If you are looking for a different kind of story, beautifully written with interesting characters and a hint of spooky, this novel is for you. Enter into the magical world of Slade House, if you dare.
The movie “Mr Magorium’s Wonder Emporium,” in my humble opinion, is one of the best movies ever filmed. It has many powerful messages about creativity, friendship, keeping child-like wonder in your life (especially if you are an adult) and believing in yourself. The theme that I am focusing on for this post is of time and being in the moment.
If you have not seen this movie, I cannot recommend it enough. I will try to not spoil anything for those who haven’t seen it. But you will need a little background to set up the scene for the quote.
Mr. Magorium, the owner of a magical toy store, and Molly Mahoney, the store manager, are in a clock shop. They are setting all of the clocks to chime at the same time. When they have completed this task Mahoney says something like “37 seconds. Now we wait.” And Mr. Magorium says the following:
“37 seconds. We breathe. We pulse. We regenerate. Our hearts beat. Our minds create. 37 seconds well lived is a lifetime.” -Mr. Magorium’s Wonder Emporium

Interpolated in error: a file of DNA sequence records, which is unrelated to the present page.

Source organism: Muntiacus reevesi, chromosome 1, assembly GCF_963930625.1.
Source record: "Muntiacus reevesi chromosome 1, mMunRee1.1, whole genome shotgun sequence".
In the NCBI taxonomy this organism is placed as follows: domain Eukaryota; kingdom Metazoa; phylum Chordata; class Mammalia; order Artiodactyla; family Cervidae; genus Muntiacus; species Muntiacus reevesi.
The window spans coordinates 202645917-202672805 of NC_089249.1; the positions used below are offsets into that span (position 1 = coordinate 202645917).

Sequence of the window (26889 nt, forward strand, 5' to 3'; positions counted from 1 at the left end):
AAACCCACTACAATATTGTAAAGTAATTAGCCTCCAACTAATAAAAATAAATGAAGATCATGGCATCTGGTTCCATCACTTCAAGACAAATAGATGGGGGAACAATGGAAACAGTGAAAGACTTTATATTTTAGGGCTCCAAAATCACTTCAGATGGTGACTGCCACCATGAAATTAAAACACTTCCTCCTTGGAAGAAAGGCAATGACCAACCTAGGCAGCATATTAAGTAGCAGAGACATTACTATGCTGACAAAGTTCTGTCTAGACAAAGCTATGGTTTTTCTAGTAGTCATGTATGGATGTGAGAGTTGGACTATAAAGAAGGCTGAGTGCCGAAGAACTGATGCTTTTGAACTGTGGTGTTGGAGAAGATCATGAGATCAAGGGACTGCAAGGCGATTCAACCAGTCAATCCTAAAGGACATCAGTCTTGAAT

What Mr. Magorium is describing is being in the moment. Experiencing your life. Even and probably more importantly, at times when you don’t feel like you are “doing” anything.
For example, waiting in line. I know that a lot of people don’t like to wait in line. They take out there cell phones. Scowl. Complain loudly. I don’t mind it. I take that time to look around me. Listen to the conversations of others or the music over the intercom system. I notice the colors, what people are wearing, and their expressions. I have heard and seen some pretty crazy things while waiting to check out my groceries. Some of these things end up in my art, blog, creativity classes and writing.
In yoga, one of my favorite instructors, is always talking about the importance of breath. She tells her students to focus on their breathing. With each breath, she says become aware of your body, calm your mind, and enter into awareness. My yoga instructor is not only teaching yoga; but, how to be in the moment.
So often, I hear people talk about how fast time flies. This is usually said as a regret. How things have been missed because they didn’t have enough time. We cannot control time. But we can control how we experience it, by being in the moment, and how we use it, by living your life to the fullest.
Breathe! Pulse! Regenerate! You are alive. Your heart beats and your mind creates. Live every moment experiencing your life.
Forging ahead, I
am changing direction for
a different path.